Yoga Sūtra Chapter One verse 7
प्रत्यक्षानुमानागमाः प्रमाणानि ॥७॥
pratyakṣa-anumāna-āgamāḥ pramāṇāni ||7||
Right perception is through the senses, inference and testimony.pratyakṣa - through the sensesanumāna - inference; the act of inferring or drawing a conclusionāgama - testimony; anything handed down and fixed by traditionpramāṇa - right perception, a correct notion; a means of acquiring; measure, scale, standard
Commentaries and Reflections
Commentary by T Krishnamacharya:
“The first type of Pramāṇa, Pratyakṣa, arises from the continuous active link,
through the mind and senses, between Jīva and the object it perceives.
The second type, Anumāna, is when present perception is
based on what has been seen in other situations in the past.
For instance, when I see dark clouds, I think that it may rain.
With the third type, Āgamā, undistorted words from
a reliable source are the basis for perception.
The Veda are Pramāṇa by virtue of their source.
The sage Āpastamba proclaimed that the Veda are Pramāṇa for Dharma.”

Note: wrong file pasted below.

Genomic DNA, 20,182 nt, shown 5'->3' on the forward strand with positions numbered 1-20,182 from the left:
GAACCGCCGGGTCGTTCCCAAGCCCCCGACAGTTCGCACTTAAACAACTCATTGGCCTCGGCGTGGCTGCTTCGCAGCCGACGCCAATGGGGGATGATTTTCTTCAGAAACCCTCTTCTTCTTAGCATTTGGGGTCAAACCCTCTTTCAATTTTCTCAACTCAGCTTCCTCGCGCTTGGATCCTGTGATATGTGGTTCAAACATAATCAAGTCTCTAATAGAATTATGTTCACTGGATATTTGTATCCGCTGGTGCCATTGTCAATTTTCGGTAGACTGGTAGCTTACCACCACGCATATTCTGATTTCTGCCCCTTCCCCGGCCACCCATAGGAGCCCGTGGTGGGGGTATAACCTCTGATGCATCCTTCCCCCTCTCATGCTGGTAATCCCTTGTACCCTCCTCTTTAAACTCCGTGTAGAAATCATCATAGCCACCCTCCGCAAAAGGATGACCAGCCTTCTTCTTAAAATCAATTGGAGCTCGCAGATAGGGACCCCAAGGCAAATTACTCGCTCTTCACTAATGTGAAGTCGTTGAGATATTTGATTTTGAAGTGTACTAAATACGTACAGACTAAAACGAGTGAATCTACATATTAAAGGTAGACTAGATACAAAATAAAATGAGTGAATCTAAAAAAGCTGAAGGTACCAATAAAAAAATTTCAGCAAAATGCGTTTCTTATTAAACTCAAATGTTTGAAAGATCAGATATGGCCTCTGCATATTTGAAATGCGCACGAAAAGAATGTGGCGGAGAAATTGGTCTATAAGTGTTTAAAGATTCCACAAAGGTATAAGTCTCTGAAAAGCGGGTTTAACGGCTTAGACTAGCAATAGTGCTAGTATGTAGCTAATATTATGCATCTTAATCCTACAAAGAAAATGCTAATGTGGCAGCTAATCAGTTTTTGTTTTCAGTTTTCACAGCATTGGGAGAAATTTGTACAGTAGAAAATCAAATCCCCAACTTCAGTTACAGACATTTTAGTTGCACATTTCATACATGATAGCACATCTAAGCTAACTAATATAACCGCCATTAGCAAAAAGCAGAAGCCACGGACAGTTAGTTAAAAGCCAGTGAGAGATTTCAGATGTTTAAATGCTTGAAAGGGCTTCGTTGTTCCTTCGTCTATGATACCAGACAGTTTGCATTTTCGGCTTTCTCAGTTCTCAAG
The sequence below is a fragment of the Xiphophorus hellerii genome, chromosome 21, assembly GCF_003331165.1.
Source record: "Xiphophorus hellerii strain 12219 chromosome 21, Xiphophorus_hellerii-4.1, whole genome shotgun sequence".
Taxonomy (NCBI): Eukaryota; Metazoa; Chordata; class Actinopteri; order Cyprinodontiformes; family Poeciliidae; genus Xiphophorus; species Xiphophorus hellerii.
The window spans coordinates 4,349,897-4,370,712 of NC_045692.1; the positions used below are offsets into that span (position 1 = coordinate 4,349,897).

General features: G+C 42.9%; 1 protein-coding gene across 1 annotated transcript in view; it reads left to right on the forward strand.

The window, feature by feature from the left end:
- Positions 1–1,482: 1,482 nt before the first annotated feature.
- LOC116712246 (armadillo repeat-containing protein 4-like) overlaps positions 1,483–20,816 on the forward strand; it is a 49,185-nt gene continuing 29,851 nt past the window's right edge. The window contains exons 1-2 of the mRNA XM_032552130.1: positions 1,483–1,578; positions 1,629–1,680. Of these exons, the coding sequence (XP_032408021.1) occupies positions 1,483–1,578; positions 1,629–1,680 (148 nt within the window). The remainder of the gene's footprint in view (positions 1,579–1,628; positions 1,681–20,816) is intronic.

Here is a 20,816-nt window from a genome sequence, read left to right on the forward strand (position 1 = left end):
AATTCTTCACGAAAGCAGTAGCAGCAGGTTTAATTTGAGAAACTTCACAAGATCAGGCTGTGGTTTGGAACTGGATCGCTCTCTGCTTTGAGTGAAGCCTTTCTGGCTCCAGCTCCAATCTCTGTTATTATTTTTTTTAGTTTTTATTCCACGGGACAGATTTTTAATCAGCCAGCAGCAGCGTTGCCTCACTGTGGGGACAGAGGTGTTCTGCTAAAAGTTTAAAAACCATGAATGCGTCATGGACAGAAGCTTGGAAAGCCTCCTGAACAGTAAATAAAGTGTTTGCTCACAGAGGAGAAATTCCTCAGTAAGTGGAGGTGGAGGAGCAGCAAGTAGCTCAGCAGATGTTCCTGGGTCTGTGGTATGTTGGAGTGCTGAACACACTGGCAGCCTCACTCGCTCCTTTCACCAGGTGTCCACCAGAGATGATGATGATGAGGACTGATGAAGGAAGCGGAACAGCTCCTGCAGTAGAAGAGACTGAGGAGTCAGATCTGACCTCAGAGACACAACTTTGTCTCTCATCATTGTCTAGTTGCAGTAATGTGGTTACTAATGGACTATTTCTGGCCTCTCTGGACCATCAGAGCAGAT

Commentary by TKV Desikachar:
“Perception is said to be right when something happens,
where we can see the design of the mind as well as the object.”
“Pratyakṣa (through the senses) – Direct perception
In other words the object placed in front of you.
The senses help us in comprehending the object.
Anumāna (inference) – We don’t have all the information.
We have certain indications that allow us to complete the picture.
Anu – to follow.
From the part you can get the whole.
From the effect you get to the cause.
Āgamāḥ (authentic teachings) – No information directly.
Only information is from words
Some truth that has already existed.
We take the words and believe them as if we had seen it for ourselves.
For example God.”
“So how do you find out these important facts?
According to Patañjali an object which can be
understood by the mind can be perceived in
three ways, Pratyakṣa, Anumāna and Āgamāḥ.”
Commentary by Paul Harvey:
“We perceive our world
through sensory contact,
building from partial contact
and what others tell us.”
“In Sūtra 1.7 Patañjali defines Pramāṇa as having three sources.
How do we discern that all three are not, in reality, self-selective
ascertainments and thus, just all muddled variants of Anumāna?”
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